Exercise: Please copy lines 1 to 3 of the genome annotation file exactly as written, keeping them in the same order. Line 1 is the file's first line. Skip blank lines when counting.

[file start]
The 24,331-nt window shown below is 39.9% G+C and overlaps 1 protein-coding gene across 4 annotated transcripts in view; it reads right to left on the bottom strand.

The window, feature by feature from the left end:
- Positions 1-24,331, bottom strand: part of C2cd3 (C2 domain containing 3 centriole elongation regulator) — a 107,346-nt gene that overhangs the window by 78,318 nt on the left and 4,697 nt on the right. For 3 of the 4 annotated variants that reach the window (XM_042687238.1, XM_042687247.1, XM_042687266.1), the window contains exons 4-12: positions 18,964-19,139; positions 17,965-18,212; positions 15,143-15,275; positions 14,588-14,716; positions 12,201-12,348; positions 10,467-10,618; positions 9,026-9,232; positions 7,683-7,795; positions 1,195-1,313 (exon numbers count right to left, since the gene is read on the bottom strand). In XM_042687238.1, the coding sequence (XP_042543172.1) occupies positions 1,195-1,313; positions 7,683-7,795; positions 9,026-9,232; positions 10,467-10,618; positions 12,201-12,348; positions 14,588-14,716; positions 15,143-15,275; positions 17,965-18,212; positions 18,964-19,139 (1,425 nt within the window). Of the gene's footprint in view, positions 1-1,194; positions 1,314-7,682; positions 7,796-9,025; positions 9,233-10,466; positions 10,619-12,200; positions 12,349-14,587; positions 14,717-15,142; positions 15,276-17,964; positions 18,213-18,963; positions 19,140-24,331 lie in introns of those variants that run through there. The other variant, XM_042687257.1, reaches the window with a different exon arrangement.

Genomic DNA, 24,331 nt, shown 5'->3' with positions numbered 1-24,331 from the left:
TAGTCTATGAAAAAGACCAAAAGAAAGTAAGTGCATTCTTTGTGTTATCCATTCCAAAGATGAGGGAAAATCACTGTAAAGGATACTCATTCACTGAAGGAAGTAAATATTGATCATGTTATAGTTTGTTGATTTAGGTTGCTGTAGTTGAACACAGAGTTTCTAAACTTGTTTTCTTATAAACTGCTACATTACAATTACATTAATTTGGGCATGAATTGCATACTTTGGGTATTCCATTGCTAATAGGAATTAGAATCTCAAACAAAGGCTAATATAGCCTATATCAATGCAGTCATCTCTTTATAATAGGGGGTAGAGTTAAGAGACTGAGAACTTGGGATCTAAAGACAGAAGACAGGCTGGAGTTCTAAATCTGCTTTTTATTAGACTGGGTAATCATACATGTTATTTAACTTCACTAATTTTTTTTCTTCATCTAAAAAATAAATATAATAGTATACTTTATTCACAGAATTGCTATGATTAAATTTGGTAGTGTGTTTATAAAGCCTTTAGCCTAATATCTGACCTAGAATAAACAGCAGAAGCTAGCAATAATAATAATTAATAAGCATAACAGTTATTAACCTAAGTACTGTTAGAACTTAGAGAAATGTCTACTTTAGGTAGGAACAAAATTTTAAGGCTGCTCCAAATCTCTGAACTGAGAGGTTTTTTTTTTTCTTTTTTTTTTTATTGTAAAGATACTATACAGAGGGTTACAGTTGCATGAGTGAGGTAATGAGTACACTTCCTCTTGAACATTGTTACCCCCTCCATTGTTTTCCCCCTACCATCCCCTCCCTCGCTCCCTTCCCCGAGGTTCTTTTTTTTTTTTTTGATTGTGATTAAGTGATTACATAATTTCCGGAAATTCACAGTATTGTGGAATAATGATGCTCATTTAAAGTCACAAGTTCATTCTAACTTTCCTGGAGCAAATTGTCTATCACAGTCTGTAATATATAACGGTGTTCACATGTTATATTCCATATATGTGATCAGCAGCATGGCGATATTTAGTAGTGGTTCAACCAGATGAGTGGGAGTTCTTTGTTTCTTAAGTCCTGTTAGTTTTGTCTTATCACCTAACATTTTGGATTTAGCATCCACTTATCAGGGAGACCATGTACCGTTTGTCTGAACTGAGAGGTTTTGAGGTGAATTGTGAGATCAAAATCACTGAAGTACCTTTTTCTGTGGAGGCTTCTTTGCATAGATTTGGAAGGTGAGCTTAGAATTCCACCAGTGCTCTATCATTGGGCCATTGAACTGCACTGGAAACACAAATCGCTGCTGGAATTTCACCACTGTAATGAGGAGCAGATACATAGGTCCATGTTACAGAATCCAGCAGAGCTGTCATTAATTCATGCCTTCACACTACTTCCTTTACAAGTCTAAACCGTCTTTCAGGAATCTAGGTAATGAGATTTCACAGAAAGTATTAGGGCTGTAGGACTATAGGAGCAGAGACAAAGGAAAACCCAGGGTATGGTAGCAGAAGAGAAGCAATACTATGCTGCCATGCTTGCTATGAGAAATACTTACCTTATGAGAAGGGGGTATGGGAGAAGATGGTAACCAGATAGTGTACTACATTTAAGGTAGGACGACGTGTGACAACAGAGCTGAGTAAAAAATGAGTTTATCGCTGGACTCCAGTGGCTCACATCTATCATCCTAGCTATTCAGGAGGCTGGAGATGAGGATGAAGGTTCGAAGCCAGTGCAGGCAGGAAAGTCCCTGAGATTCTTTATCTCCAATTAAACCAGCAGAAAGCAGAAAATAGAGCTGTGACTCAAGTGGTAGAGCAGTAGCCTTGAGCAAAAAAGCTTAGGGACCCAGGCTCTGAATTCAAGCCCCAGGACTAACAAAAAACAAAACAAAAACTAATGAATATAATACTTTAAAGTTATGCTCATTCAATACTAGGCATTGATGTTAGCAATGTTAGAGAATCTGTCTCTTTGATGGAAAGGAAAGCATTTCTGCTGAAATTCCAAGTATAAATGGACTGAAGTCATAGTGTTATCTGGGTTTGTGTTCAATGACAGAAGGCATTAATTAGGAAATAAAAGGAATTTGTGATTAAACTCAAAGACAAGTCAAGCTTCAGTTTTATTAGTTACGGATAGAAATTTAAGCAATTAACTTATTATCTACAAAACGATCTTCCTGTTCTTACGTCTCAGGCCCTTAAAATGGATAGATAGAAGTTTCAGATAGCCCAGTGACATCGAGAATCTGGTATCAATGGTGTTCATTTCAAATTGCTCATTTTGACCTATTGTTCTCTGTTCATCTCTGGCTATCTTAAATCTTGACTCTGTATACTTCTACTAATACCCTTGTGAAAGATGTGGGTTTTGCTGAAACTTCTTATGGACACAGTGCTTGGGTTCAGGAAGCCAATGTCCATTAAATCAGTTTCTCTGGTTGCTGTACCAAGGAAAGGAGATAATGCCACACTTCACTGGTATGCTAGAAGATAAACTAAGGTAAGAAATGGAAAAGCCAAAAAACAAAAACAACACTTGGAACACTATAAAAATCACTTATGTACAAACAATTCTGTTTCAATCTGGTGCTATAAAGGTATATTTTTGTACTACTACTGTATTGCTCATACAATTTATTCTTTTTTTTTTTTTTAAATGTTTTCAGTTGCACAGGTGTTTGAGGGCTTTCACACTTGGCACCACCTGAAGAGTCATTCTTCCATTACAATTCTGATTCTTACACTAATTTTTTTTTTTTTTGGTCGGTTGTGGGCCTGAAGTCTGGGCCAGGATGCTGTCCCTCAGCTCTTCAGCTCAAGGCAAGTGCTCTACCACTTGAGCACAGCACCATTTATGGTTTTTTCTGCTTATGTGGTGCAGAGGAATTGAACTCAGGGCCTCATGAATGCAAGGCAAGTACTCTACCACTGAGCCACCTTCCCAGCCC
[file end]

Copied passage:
The 24,331-nt window shown below is 39.9% G+C and overlaps 1 protein-coding gene across 4 annotated transcripts in view; it reads right to left on the bottom strand.

The window, feature by feature from the left end:
- Positions 1-24,331, bottom strand: part of C2cd3 (C2 domain containing 3 centriole elongation regulator) — a 107,346-nt gene that overhangs the window by 78,318 nt on the left and 4,697 nt on the right. For 3 of the 4 annotated variants that reach the window (XM_042687238.1, XM_042687247.1, XM_042687266.1), the window contains exons 4-12: positions 18,964-19,139; positions 17,965-18,212; positions 15,143-15,275; positions 14,588-14,716; positions 12,201-12,348; positions 10,467-10,618; positions 9,026-9,232; positions 7,683-7,795; positions 1,195-1,313 (exon numbers count right to left, since the gene is read on the bottom strand). In XM_042687238.1, the coding sequence (XP_042543172.1) occupies positions 1,195-1,313; positions 7,683-7,795; positions 9,026-9,232; positions 10,467-10,618; positions 12,201-12,348; positions 14,588-14,716; positions 15,143-15,275; positions 17,965-18,212; positions 18,964-19,139 (1,425 nt within the window). Of the gene's footprint in view, positions 1-1,194; positions 1,314-7,682; positions 7,796-9,025; positions 9,233-10,466; positions 10,619-12,200; positions 12,349-14,587; positions 14,717-15,142; positions 15,276-17,964; positions 18,213-18,963; positions 19,140-24,331 lie in introns of those variants that run through there. The other variant, XM_042687257.1, reaches the window with a different exon arrangement.